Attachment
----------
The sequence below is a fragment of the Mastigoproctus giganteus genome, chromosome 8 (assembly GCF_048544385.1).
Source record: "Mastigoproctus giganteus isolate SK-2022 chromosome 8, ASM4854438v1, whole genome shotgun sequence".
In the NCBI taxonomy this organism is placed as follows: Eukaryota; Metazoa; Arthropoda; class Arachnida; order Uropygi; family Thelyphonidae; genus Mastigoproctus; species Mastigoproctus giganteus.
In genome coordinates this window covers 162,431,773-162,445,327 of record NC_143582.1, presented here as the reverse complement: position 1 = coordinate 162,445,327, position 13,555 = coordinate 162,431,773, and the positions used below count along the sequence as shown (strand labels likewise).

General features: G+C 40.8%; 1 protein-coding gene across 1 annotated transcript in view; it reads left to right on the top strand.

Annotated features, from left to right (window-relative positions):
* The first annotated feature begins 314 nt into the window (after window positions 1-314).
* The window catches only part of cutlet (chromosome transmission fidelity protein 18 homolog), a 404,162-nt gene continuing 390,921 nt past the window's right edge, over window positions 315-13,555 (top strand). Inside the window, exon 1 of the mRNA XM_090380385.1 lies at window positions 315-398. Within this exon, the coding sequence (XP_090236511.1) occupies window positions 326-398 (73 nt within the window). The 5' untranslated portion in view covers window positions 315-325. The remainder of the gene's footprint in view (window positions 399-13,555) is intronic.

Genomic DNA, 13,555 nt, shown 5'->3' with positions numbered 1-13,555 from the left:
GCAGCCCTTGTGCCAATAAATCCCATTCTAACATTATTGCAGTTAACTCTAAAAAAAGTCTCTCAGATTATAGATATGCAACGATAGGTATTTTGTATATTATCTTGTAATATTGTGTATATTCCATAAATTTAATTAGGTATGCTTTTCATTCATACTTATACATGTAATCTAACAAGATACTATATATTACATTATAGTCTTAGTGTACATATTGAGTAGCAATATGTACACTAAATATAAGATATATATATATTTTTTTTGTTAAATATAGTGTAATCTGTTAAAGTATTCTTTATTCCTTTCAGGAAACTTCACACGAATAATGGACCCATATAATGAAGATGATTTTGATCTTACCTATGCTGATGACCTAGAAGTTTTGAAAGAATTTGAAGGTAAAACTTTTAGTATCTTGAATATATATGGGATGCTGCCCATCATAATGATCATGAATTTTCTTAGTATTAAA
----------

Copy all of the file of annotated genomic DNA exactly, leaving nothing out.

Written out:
The sequence below is a fragment of the Mastigoproctus giganteus genome, chromosome 8 (assembly GCF_048544385.1).
Source record: "Mastigoproctus giganteus isolate SK-2022 chromosome 8, ASM4854438v1, whole genome shotgun sequence".
In the NCBI taxonomy this organism is placed as follows: Eukaryota; Metazoa; Arthropoda; class Arachnida; order Uropygi; family Thelyphonidae; genus Mastigoproctus; species Mastigoproctus giganteus.
In genome coordinates this window covers 162,431,773-162,445,327 of record NC_143582.1, presented here as the reverse complement: position 1 = coordinate 162,445,327, position 13,555 = coordinate 162,431,773, and the positions used below count along the sequence as shown (strand labels likewise).

General features: G+C 40.8%; 1 protein-coding gene across 1 annotated transcript in view; it reads left to right on the top strand.

Annotated features, from left to right (window-relative positions):
* The first annotated feature begins 314 nt into the window (after window positions 1-314).
* The window catches only part of cutlet (chromosome transmission fidelity protein 18 homolog), a 404,162-nt gene continuing 390,921 nt past the window's right edge, over window positions 315-13,555 (top strand). Inside the window, exon 1 of the mRNA XM_090380385.1 lies at window positions 315-398. Within this exon, the coding sequence (XP_090236511.1) occupies window positions 326-398 (73 nt within the window). The 5' untranslated portion in view covers window positions 315-325. The remainder of the gene's footprint in view (window positions 399-13,555) is intronic.

Genomic DNA, 13,555 nt, shown 5'->3' with positions numbered 1-13,555 from the left:
GCAGCCCTTGTGCCAATAAATCCCATTCTAACATTATTGCAGTTAACTCTAAAAAAAGTCTCTCAGATTATAGATATGCAACGATAGGTATTTTGTATATTATCTTGTAATATTGTGTATATTCCATAAATTTAATTAGGTATGCTTTTCATTCATACTTATACATGTAATCTAACAAGATACTATATATTACATTATAGTCTTAGTGTACATATTGAGTAGCAATATGTACACTAAATATAAGATATATATATATTTTTTTTGTTAAATATAGTGTAATCTGTTAAAGTATTCTTTATTCCTTTCAGGAAACTTCACACGAATAATGGACCCATATAATGAAGATGATTTTGATCTTACCTATGCTGATGACCTAGAAGTTTTGAAAGAATTTGAAGGTAAAACTTTTAGTATCTTGAATATATATGGGATGCTGCCCATCATAATGATCATGAATTTTCTTAGTATTAAA